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US judge blocks lethal injection drug combo as unlawful

An anti-death penalty activist demonstrates in front of the US Supreme Court in Washington, DC (AFP Photo/Mandel Ngan)

Chicago (AFP) - Citing mounting evidence from recent US executions, a federal judge blocked Thursday the use of lethal injections to put to death three Ohio inmates, saying a proposed drug cocktail was unconstitutional.

Federal Magistrate Judge Michael Merz of Ohio focused heavily on the use of one of the drugs, midazolam, citing evidence from multiple other state executions that the drug insufficiently sedated inmates, likely leading to suffering during their executions.

Lawyers for the three Ohio inmates claimed such suffering violated the US Constitution's Eighth Amendment prohibition against cruel and unusual punishment. Judge Merz sided with that argument, saying the proposed three-drug lethal injection cocktail "creates a substantial risk of serious harms."

Raymond Tibbetts, Ronald Phillips and Gary Otte were scheduled to be executed by Ohio between February and April, but Merz granted a preliminary injunction barring the state from using a combination of midazolam, to be followed by a paralytic agent and potassium chloride, which stops the heart.

In a 119-page ruling, the judge cited recent executions in Ohio, Alabama, Arizona and elsewhere, where inmates receiving midazolam as the first drug in a lethal injection cocktail appeared to remain conscious for a substantial period of time.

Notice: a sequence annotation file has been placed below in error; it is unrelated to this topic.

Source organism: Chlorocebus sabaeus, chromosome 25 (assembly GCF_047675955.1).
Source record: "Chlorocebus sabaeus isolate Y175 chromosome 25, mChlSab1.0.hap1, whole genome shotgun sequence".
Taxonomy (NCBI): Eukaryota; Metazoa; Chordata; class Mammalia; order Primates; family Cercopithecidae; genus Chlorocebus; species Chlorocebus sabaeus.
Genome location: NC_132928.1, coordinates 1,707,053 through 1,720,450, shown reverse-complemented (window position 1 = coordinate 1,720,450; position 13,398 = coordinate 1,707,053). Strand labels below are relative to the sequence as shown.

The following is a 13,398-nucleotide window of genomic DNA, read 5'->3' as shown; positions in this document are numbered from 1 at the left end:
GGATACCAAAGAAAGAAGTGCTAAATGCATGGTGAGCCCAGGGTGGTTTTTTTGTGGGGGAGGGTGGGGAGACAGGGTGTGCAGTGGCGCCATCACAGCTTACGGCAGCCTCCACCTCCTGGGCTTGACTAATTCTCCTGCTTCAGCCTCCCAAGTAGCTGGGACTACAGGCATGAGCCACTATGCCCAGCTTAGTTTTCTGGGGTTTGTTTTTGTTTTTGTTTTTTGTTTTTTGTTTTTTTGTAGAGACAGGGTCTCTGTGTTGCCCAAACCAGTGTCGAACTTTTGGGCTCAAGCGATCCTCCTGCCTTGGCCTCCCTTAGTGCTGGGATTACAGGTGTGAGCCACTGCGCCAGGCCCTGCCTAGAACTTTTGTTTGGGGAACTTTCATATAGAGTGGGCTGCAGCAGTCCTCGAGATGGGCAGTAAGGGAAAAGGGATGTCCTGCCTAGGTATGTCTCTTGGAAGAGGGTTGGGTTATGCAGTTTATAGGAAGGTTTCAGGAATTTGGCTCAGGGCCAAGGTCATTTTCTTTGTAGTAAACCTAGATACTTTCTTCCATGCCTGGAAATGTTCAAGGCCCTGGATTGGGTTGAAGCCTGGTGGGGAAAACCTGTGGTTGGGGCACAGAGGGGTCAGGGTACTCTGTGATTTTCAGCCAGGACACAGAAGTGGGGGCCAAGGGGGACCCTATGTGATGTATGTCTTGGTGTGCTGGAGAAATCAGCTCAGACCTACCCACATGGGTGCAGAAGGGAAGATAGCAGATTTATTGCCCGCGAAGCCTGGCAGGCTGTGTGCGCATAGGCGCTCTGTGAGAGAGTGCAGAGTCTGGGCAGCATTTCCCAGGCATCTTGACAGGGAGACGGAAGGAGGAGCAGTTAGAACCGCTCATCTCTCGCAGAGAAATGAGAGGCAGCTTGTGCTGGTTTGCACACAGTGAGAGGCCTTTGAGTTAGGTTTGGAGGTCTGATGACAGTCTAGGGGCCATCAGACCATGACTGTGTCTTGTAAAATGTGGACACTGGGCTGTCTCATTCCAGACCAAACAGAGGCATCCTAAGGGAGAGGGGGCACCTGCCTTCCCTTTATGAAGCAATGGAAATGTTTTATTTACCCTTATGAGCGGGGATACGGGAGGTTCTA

Ohio halted executions after the 2014 lethal injection of Dennis McGuire using midazolam, during which the inmate appeared to snort and gasp. Judge Merz pointed to witness testimony from that execution, including from Columbus Dispatch reporter Alan Johnson, who has witnessed 20 executions in total.

"McGuire began coughing, gasping, choking in a way that I had not seen before at any execution... Frankly, that went on for 12 to 13 minutes," the judge quoted Johnson as saying.

The state countered that the revised dosage of midazolam would be 50 times stronger. But the judge pointed to expert testimony offered by the plaintiffs that midazolam was not an adequate substitute for general anesthesia drugs.

Its use in executions is "contrary to sound medical or scientific reasoning," testified Craig Stevens, professor of pharmacology at Oklahoma State University, according to the court.

States have struggled to find adequate supplies of lethal injection drugs, as pharmaceutical companies have restricted the use of their drugs for executions.

Court challenges have ensued as states have tried new drug cocktails.

"This ruling brings Ohio in line with recent developments from other states that have recognized that midazolam is not an appropriate drug for use in executions," said Megan McCracken of the Death Penalty Clinic at the University of California, Berkeley.

"The risks of extraordinary pain and suffering with this protocol are unconstitutional, and this ruling correctly recognizes the problems with midazolam."